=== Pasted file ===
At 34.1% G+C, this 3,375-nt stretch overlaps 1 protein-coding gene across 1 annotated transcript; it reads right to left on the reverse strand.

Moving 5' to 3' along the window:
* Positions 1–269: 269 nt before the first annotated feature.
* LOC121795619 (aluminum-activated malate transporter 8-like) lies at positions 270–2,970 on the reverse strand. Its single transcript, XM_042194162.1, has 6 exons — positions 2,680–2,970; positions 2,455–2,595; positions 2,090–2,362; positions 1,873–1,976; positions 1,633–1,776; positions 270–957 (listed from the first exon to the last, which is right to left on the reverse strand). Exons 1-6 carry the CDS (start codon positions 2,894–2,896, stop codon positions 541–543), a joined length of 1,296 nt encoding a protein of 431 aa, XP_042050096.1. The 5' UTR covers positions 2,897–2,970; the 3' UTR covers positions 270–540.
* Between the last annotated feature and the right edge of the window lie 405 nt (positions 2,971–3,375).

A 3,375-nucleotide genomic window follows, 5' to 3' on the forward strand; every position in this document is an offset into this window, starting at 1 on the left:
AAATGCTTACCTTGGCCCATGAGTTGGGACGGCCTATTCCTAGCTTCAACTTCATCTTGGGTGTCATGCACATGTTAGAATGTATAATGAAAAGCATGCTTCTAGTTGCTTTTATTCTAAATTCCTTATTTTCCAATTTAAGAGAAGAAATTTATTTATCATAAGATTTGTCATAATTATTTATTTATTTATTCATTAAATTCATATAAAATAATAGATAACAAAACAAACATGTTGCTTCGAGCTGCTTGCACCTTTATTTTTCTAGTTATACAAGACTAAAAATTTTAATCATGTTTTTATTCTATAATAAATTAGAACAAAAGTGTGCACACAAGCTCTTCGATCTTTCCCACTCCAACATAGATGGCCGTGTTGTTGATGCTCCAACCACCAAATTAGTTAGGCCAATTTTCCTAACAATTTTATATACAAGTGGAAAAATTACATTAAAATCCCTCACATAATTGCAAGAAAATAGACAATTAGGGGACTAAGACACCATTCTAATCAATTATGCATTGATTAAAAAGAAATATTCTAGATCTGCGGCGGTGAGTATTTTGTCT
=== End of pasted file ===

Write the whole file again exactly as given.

At 34.1% G+C, this 3,375-nt stretch overlaps 1 protein-coding gene across 1 annotated transcript; it reads right to left on the reverse strand.

Moving 5' to 3' along the window:
* Positions 1–269: 269 nt before the first annotated feature.
* LOC121795619 (aluminum-activated malate transporter 8-like) lies at positions 270–2,970 on the reverse strand. Its single transcript, XM_042194162.1, has 6 exons — positions 2,680–2,970; positions 2,455–2,595; positions 2,090–2,362; positions 1,873–1,976; positions 1,633–1,776; positions 270–957 (listed from the first exon to the last, which is right to left on the reverse strand). Exons 1-6 carry the CDS (start codon positions 2,894–2,896, stop codon positions 541–543), a joined length of 1,296 nt encoding a protein of 431 aa, XP_042050096.1. The 5' UTR covers positions 2,897–2,970; the 3' UTR covers positions 270–540.
* Between the last annotated feature and the right edge of the window lie 405 nt (positions 2,971–3,375).

A 3,375-nucleotide genomic window follows, 5' to 3' on the forward strand; every position in this document is an offset into this window, starting at 1 on the left:
AAATGCTTACCTTGGCCCATGAGTTGGGACGGCCTATTCCTAGCTTCAACTTCATCTTGGGTGTCATGCACATGTTAGAATGTATAATGAAAAGCATGCTTCTAGTTGCTTTTATTCTAAATTCCTTATTTTCCAATTTAAGAGAAGAAATTTATTTATCATAAGATTTGTCATAATTATTTATTTATTTATTCATTAAATTCATATAAAATAATAGATAACAAAACAAACATGTTGCTTCGAGCTGCTTGCACCTTTATTTTTCTAGTTATACAAGACTAAAAATTTTAATCATGTTTTTATTCTATAATAAATTAGAACAAAAGTGTGCACACAAGCTCTTCGATCTTTCCCACTCCAACATAGATGGCCGTGTTGTTGATGCTCCAACCACCAAATTAGTTAGGCCAATTTTCCTAACAATTTTATATACAAGTGGAAAAATTACATTAAAATCCCTCACATAATTGCAAGAAAATAGACAATTAGGGGACTAAGACACCATTCTAATCAATTATGCATTGATTAAAAAGAAATATTCTAGATCTGCGGCGGTGAGTATTTTGTCT